- For group members to experience receiving directions without non-verbal cues
- To develop trust between group members
- Trust Activities
- Partner Activities
- Blank Paper
- Drawing Templates - Paper with one shape each, such as a six-pointed star, a snowperson, a spiral . . .
- Have group divide into pairs
- Each pairs sits back-to-back.
- Give one person in each pair the clipboard and pencil.
- Give the other person in each pair the template of a shape.
The individual with the template has to get her partner to draw an exact duplicate of the shape on her sheet, using only verbal directions.
After they are done, the partners compare the provided shape with what was drawn.
To each pair, you can add with one person to be the observer. After one round, change roles.
__ Have the group perform the activity more than once, with different templates.
- The first time through the exercise the "drawing" person is not allowed to speak to the "direction giver."
- The second time, the drawer is allowed to ask only yes/no questions.
- The third time, the drawer can ask any question they like.
__ Allow each pair to sit face-to-face. The "direction giver" is not allowed to speak; he must get the drawer to draw the shape using only visual cues. (But direction giver must know show the template.)
__ In a large group setting, one person could be the direction giver; all the rest are drawers. No one else is allowed to speak as they try to draw the shape the direction giver is describing. Afterwards, have everyone compare their drawings.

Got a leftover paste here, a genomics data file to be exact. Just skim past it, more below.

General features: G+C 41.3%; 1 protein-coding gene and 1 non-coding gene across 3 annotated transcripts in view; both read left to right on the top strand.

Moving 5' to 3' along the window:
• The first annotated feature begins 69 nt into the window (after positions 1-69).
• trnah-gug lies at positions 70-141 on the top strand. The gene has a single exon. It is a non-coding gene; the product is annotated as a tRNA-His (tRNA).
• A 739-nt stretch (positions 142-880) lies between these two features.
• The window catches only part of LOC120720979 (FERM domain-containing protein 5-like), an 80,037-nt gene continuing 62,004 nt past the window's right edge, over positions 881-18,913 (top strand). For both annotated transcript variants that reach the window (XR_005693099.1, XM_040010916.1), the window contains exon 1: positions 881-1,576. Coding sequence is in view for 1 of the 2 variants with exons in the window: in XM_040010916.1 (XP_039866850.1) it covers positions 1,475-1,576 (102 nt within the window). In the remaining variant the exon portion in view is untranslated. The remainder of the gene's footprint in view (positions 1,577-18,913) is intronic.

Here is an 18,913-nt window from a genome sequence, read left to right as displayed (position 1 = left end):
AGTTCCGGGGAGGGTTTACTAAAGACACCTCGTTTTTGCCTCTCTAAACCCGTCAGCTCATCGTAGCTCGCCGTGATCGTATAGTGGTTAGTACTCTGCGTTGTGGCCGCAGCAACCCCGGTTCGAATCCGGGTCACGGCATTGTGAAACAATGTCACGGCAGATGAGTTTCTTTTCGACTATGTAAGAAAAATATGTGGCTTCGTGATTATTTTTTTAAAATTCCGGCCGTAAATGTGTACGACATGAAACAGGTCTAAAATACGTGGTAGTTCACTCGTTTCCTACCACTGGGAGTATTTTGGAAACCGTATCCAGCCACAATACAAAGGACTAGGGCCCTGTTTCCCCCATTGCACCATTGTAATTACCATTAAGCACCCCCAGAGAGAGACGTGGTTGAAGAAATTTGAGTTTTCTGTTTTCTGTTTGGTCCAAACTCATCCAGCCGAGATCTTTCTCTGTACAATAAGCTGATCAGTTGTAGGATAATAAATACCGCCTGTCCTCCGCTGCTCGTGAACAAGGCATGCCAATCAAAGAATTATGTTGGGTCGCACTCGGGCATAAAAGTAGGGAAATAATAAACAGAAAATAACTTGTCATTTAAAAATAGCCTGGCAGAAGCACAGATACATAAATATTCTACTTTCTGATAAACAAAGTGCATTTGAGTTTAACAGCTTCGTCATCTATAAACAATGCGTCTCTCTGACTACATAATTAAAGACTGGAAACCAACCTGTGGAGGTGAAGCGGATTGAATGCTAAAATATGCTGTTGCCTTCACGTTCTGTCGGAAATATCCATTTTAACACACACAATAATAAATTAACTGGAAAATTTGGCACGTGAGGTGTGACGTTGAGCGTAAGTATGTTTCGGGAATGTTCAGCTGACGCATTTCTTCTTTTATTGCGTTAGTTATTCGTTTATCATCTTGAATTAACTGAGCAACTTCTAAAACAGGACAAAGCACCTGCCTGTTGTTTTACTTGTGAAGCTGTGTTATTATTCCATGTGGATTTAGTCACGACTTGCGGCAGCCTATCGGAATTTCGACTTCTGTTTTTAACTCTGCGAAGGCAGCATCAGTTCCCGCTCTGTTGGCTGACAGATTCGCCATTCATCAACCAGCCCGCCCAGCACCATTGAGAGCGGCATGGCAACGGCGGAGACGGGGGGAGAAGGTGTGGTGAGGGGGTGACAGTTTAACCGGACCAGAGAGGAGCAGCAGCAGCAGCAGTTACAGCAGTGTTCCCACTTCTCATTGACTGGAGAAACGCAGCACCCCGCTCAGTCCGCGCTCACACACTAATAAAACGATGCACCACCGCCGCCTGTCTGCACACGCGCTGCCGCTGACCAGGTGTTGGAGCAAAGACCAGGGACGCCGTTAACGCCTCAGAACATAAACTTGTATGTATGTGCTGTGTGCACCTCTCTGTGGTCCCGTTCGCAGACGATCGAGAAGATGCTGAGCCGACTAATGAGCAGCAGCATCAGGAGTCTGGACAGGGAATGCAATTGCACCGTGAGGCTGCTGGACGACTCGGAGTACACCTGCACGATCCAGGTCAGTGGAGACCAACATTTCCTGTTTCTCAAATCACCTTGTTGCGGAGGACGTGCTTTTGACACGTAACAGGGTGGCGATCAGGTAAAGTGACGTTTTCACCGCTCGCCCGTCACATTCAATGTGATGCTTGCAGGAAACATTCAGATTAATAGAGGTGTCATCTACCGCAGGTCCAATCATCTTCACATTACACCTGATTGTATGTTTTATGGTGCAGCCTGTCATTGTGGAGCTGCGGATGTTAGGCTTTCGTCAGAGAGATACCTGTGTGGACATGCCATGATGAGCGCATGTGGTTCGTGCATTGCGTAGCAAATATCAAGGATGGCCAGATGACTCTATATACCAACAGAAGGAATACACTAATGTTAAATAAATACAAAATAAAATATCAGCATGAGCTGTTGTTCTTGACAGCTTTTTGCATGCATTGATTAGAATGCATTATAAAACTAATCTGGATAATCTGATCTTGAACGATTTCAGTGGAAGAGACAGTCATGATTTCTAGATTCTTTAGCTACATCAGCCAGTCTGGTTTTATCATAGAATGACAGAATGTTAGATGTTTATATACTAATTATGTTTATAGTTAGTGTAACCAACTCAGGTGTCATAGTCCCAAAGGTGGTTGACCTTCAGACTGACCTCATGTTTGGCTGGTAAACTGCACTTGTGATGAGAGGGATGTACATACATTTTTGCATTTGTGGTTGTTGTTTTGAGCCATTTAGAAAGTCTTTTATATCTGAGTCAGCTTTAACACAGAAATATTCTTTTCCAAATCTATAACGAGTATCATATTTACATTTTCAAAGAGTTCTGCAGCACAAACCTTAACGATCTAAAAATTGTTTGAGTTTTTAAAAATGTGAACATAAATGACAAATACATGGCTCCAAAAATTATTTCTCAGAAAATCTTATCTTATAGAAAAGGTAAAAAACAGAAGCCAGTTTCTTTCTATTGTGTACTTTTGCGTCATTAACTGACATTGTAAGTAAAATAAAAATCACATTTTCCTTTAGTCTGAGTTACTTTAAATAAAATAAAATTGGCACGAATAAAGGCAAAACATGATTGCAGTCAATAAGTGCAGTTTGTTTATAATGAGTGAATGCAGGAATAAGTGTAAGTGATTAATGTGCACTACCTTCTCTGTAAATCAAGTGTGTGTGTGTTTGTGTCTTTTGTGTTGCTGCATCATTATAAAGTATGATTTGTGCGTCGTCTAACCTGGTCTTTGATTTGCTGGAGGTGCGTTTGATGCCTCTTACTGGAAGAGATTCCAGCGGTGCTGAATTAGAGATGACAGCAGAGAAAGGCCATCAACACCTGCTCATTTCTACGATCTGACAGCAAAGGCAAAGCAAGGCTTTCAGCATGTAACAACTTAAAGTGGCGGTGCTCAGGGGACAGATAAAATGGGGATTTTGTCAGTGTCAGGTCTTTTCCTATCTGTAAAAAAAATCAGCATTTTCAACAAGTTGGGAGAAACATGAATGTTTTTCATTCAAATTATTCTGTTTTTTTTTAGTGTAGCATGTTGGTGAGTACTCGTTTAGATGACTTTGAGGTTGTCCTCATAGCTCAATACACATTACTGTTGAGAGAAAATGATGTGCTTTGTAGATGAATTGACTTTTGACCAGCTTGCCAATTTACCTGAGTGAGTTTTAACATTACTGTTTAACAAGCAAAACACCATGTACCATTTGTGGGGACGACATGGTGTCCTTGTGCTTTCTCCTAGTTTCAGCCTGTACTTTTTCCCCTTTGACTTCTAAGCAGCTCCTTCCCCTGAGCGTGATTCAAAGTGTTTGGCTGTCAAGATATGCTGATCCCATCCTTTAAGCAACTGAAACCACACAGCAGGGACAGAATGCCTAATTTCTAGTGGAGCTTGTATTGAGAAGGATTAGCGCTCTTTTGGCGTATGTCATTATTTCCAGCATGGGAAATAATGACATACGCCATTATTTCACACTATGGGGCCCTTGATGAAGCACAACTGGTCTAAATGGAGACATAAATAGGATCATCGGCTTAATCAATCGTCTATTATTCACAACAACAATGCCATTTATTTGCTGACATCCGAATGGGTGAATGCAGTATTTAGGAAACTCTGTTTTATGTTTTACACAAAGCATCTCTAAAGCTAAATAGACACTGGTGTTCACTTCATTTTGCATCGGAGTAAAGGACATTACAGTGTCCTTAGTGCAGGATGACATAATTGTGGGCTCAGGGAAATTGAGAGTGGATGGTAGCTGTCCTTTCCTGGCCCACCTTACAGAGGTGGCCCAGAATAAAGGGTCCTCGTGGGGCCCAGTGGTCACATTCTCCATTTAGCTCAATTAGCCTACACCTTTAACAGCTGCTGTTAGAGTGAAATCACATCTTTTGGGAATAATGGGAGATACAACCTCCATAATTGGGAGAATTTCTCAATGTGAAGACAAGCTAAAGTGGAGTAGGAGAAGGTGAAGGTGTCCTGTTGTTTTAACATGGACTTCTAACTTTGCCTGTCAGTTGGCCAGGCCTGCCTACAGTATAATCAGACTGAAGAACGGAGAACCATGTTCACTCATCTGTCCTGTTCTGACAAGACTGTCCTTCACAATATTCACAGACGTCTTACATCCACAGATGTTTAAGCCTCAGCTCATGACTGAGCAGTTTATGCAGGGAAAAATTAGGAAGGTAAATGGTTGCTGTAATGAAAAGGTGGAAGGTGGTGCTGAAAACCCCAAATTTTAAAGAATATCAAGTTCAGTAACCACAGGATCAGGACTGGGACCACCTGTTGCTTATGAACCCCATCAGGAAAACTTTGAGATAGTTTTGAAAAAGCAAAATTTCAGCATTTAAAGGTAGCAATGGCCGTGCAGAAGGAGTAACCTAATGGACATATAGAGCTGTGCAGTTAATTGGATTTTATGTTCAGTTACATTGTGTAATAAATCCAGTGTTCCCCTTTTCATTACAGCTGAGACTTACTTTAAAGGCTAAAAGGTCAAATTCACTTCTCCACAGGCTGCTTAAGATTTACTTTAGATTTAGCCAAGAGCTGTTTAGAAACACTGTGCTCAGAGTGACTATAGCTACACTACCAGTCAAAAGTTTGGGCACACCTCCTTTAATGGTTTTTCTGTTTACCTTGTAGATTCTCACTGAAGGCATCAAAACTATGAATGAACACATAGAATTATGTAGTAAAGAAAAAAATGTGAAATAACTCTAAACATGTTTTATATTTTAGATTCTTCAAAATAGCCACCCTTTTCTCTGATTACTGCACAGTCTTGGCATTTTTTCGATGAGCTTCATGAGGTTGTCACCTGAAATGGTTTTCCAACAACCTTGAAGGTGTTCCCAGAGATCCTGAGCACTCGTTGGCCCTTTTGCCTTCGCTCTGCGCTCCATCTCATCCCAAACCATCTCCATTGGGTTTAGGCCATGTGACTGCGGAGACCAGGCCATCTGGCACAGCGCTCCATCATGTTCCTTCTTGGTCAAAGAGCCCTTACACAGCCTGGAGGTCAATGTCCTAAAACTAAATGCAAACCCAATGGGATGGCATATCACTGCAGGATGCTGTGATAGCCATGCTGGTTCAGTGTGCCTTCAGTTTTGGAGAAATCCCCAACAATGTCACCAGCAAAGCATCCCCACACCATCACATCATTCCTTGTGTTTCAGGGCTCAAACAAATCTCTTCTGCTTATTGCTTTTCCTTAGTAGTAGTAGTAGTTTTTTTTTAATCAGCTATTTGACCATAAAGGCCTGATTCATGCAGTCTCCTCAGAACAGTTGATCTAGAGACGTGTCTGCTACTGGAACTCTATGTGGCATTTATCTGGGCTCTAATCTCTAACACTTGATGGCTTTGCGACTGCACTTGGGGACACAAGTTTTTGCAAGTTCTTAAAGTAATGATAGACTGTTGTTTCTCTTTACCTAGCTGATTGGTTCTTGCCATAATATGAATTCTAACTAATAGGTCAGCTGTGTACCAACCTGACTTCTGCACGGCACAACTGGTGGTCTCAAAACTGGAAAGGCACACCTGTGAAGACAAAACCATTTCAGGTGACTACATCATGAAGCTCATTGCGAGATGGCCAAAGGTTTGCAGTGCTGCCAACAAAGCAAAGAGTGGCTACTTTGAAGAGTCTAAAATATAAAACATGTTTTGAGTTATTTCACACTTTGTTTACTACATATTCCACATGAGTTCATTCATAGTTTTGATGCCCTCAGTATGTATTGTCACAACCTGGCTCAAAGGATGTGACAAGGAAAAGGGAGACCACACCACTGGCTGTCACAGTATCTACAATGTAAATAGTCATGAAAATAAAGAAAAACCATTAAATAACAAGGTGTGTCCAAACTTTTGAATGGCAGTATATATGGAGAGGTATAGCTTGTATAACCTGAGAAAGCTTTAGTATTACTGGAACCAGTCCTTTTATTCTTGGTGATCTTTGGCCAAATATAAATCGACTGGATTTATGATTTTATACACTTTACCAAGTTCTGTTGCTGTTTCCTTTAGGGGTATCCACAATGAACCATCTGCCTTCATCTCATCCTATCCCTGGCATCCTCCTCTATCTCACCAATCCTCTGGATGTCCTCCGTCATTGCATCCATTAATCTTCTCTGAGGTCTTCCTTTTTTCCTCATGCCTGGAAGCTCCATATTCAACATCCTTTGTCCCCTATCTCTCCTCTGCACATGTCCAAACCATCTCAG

Seven Errors: Prepare two illustrations that are the same except for seven minor differences. For example, one shows a man with a moustache, in the other picture, that person does not have a moustache. One picture shows a bee above a flower. In the other picture, the flower is there without the bee. Divide the group into pairs. Each pair sits back-to-back. Give each person in each pair a different of the picture. Each person is allowed to see only their own version. Each pair works together to discover the differences between their versions. They work on this by each one describing their picture to their partner. [Teampedia thanks John Donovan for clarifying this activity.]
- What was it like to give directions? How was it different when the drawer could ask questions from when she could not?
- What was it like to receive directions?
- What was it like not being allowed to ask questions?
- Once you could ask questions, did that make the job easier? Why?
- Why are the pictures different, when everyone heard the same message?
- Do you think people communicate differently?
- Do you think people receive or perceive the instructions the same? What should/would you do to clarify? What's stopping you from simply asking?
- Do you know your teammates well enough to communicate effectively to get the same results?
- If person x said to the group "ABC" would it be perceived the same as if person y also said "ABC"?